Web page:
He met my eyes and his lips turned up a little at the edges.
“I don’t know,” he started cautiously as my eyes narrowed.
I began to regale him with facts to consider, like that I was a woman with small children to protect with a strange man prone to random acts of exercise loitering outside. Would not Jesus care a little more about healing the needy than building the B.C. version of the Bowflex?
I struggled to call forth further religious iconography. I could see that Greg, despite his more pagan upbringing, was not going to ask this modern-day saint to hoist his benchpress upon his back, like a wooden cross, and carry it out of our neighborhood.
When the bearded vagabond was still there two hours later, eating a snack upon his portable YMCA and staring directly at our house, I decided to call the police. I requested that an officer ask our sweating stranger to move from our shoulder, which as a point of interest, is a no-parking zone. The officer agreed to dispatch a squad car to usher the man off our property.
As the shirtless stranger loaded his equipment, Greg shot me a glare reserved for sinners holding a first-class ticket to hell.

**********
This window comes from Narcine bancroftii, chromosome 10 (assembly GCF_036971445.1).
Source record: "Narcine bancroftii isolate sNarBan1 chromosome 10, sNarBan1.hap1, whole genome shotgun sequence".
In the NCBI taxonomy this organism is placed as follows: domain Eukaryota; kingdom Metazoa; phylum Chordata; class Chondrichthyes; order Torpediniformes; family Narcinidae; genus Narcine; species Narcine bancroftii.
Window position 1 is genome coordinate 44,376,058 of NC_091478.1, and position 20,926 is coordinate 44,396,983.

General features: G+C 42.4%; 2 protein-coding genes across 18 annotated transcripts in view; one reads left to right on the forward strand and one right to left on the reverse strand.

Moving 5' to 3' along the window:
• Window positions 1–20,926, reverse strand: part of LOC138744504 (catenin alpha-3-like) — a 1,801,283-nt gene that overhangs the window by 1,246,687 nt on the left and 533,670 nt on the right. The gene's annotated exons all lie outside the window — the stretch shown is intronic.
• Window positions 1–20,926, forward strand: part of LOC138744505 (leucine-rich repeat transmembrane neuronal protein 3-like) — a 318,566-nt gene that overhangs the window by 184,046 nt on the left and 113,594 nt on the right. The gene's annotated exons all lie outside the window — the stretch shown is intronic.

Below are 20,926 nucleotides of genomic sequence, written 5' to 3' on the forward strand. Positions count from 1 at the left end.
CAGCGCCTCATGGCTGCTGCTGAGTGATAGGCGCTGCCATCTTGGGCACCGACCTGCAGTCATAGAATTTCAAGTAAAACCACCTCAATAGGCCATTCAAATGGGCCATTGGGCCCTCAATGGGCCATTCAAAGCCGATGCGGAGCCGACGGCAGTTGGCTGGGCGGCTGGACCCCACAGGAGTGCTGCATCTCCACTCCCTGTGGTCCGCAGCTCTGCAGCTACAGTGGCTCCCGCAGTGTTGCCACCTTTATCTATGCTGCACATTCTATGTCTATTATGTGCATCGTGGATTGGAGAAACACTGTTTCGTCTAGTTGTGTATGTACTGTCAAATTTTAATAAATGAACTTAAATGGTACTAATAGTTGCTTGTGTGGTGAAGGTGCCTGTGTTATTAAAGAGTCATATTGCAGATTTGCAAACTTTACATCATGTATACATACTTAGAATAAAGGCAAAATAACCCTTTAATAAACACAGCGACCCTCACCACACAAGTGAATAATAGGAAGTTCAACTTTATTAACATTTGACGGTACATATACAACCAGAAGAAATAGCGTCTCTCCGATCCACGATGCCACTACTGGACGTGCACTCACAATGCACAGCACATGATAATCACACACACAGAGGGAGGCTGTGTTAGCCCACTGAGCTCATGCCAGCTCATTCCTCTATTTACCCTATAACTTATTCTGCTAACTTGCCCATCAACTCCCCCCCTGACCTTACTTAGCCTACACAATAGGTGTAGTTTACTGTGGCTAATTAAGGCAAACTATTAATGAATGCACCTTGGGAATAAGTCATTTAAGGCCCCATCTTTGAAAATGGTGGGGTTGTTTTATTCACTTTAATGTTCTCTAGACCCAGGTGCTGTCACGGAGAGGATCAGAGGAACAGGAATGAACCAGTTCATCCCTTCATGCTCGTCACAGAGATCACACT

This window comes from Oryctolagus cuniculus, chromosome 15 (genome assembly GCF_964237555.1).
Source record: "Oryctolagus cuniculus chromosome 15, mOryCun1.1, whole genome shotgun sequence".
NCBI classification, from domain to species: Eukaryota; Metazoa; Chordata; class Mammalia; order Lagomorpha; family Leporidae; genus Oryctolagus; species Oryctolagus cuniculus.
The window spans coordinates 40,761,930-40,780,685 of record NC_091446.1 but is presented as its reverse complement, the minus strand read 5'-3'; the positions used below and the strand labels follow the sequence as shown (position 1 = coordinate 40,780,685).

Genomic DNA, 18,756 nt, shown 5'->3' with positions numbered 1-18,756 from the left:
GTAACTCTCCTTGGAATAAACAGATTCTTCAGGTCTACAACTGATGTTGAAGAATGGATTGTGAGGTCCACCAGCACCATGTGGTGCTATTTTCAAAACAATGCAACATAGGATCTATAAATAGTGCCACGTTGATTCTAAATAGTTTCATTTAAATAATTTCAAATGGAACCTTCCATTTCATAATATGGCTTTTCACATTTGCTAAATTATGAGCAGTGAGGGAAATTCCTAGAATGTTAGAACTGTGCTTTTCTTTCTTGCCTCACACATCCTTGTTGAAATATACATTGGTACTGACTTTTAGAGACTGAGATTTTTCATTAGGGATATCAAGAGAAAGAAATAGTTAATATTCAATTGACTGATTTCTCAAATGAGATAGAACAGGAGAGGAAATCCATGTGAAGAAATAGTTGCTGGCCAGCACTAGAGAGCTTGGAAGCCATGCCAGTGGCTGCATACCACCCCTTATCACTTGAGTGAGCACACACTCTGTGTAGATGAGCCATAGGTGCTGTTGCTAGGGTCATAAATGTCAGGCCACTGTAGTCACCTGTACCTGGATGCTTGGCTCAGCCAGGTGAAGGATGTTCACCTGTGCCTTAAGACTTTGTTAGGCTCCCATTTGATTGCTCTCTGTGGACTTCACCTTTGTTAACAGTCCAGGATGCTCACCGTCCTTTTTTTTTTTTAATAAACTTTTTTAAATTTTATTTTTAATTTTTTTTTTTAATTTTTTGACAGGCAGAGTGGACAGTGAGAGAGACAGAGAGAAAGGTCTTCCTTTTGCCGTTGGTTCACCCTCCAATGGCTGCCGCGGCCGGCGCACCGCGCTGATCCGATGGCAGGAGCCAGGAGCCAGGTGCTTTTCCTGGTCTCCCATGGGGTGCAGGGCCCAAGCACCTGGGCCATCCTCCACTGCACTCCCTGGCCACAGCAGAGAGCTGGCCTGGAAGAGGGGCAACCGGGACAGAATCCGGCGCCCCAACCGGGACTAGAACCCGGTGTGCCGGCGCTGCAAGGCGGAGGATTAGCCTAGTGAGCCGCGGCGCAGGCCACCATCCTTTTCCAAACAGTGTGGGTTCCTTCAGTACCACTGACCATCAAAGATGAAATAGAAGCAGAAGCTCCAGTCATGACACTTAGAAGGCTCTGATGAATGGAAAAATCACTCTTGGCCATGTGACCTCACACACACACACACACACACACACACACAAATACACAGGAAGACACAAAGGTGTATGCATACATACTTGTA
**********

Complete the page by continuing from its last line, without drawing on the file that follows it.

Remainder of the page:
Whenever the topic of religion comes up between us, I swear I see that same look cross his face. If I become really quiet, I think I even hear him whisper “Judas” when asking me what I’d like for dinner.
I feel guilt over it from time to time, but then I remind myself that some people think Charles Manson bears a resemblance to Jesus.
I did take away one lesson, though. Whenever I feel really disinterested in going to work out, I remember this man and think: “Don’t go to the gym, my child. God will bring the gym to you.”
And then I pour some extra syrup on my pancakes and hope the Vatican will be calling soon.
Erin Donovan moved with her family to the midcoast, where she constantly is told she says the word “scallops” incorrectly. She performs live and produces Web sketches derived from her popular humor blog I’m Gonna Kill Him. Follow her misadventures on imgonnakillhim.bangordailynews.com and on Twitter @gonnakillhim.